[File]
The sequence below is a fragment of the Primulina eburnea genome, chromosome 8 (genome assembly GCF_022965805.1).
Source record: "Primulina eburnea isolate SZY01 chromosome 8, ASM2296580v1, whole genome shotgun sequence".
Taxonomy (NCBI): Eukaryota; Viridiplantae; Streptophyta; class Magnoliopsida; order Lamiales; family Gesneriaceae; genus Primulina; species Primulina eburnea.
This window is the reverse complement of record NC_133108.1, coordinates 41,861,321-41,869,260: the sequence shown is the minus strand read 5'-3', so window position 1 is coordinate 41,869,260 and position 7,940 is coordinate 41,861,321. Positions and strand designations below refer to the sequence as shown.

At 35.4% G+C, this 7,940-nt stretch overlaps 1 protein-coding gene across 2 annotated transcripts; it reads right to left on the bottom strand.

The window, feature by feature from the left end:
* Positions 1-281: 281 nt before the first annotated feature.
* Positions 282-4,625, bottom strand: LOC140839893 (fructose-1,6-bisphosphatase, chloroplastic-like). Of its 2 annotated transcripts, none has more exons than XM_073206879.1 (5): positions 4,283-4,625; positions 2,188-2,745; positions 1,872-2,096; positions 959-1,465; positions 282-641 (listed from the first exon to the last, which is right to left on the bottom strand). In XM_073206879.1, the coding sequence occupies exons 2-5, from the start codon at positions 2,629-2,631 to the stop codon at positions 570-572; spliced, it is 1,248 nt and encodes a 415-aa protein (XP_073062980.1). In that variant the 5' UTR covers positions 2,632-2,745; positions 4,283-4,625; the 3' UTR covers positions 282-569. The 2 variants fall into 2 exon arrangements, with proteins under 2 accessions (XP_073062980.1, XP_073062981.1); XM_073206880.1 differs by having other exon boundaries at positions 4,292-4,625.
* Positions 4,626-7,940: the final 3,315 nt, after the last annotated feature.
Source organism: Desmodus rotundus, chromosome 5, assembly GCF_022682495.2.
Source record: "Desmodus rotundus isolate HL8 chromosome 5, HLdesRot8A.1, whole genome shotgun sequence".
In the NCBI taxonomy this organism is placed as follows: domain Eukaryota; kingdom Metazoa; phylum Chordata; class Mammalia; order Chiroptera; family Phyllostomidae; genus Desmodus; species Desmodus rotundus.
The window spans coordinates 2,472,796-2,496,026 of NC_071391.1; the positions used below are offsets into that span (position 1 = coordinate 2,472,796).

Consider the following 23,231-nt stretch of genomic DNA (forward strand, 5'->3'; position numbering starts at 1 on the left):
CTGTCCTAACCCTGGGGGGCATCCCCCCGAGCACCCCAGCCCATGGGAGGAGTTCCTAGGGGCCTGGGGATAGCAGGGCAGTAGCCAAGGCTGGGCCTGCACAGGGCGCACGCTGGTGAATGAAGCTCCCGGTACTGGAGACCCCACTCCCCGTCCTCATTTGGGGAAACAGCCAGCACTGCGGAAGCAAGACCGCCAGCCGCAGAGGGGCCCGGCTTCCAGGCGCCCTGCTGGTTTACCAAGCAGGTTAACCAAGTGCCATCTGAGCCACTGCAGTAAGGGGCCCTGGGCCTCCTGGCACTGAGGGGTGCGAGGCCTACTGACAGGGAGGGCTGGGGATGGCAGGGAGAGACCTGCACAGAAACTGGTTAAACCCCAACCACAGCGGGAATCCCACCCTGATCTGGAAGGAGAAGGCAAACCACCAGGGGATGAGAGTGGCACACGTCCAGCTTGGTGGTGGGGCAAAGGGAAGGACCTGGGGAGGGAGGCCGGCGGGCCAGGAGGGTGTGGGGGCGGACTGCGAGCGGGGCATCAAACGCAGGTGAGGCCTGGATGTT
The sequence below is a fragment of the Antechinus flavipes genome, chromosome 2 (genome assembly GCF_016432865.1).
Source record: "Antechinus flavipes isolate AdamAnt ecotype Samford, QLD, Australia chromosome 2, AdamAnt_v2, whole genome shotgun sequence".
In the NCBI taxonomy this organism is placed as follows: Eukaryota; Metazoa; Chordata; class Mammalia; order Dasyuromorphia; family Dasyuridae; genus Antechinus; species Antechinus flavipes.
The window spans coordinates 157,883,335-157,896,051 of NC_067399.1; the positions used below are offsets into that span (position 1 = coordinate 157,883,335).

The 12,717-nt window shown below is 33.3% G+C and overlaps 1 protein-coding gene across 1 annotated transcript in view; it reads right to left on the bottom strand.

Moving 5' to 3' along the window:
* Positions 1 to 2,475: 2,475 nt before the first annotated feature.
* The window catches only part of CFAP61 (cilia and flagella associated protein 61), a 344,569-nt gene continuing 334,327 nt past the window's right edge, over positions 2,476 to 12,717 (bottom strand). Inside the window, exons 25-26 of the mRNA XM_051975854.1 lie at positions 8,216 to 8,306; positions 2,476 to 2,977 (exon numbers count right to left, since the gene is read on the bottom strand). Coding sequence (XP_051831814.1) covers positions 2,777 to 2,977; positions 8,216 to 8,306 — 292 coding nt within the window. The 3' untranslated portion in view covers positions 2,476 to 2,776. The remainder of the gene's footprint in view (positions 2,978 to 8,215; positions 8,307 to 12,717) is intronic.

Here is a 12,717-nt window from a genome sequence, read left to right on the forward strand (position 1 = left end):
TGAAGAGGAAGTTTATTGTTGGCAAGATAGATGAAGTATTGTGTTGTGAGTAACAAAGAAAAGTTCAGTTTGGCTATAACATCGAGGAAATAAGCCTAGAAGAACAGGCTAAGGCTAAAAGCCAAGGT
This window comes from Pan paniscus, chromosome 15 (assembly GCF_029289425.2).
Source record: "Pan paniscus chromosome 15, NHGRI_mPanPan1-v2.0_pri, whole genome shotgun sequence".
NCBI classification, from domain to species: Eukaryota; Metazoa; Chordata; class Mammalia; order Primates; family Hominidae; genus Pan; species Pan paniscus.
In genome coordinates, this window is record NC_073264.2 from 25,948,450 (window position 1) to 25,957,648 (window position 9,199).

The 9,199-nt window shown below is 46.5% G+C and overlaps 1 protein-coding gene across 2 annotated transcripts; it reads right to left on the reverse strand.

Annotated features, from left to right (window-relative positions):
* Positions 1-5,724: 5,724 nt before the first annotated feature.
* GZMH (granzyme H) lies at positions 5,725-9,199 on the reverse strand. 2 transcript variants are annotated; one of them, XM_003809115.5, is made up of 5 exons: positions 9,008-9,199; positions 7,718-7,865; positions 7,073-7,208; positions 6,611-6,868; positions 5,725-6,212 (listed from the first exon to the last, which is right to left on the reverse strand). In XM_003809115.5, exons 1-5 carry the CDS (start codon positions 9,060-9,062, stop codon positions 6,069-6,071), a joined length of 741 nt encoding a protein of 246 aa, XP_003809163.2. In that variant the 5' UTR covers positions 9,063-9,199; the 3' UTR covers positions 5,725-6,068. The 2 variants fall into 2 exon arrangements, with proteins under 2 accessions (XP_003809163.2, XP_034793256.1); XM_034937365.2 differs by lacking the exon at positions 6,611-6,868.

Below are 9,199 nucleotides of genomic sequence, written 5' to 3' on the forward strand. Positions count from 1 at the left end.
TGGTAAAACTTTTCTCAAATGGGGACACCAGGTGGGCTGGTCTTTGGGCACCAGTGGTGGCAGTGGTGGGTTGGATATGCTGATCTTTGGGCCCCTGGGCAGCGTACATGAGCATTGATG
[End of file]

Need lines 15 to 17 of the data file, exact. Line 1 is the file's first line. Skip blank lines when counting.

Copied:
CTGTCCTAACCCTGGGGGGCATCCCCCCGAGCACCCCAGCCCATGGGAGGAGTTCCTAGGGGCCTGGGGATAGCAGGGCAGTAGCCAAGGCTGGGCCTGCACAGGGCGCACGCTGGTGAATGAAGCTCCCGGTACTGGAGACCCCACTCCCCGTCCTCATTTGGGGAAACAGCCAGCACTGCGGAAGCAAGACCGCCAGCCGCAGAGGGGCCCGGCTTCCAGGCGCCCTGCTGGTTTACCAAGCAGGTTAACCAAGTGCCATCTGAGCCACTGCAGTAAGGGGCCCTGGGCCTCCTGGCACTGAGGGGTGCGAGGCCTACTGACAGGGAGGGCTGGGGATGGCAGGGAGAGACCTGCACAGAAACTGGTTAAACCCCAACCACAGCGGGAATCCCACCCTGATCTGGAAGGAGAAGGCAAACCACCAGGGGATGAGAGTGGCACACGTCCAGCTTGGTGGTGGGGCAAAGGGAAGGACCTGGGGAGGGAGGCCGGCGGGCCAGGAGGGTGTGGGGGCGGACTGCGAGCGGGGCATCAAACGCAGGTGAGGCCTGGATGTT
The sequence below is a fragment of the Antechinus flavipes genome, chromosome 2 (genome assembly GCF_016432865.1).
Source record: "Antechinus flavipes isolate AdamAnt ecotype Samford, QLD, Australia chromosome 2, AdamAnt_v2, whole genome shotgun sequence".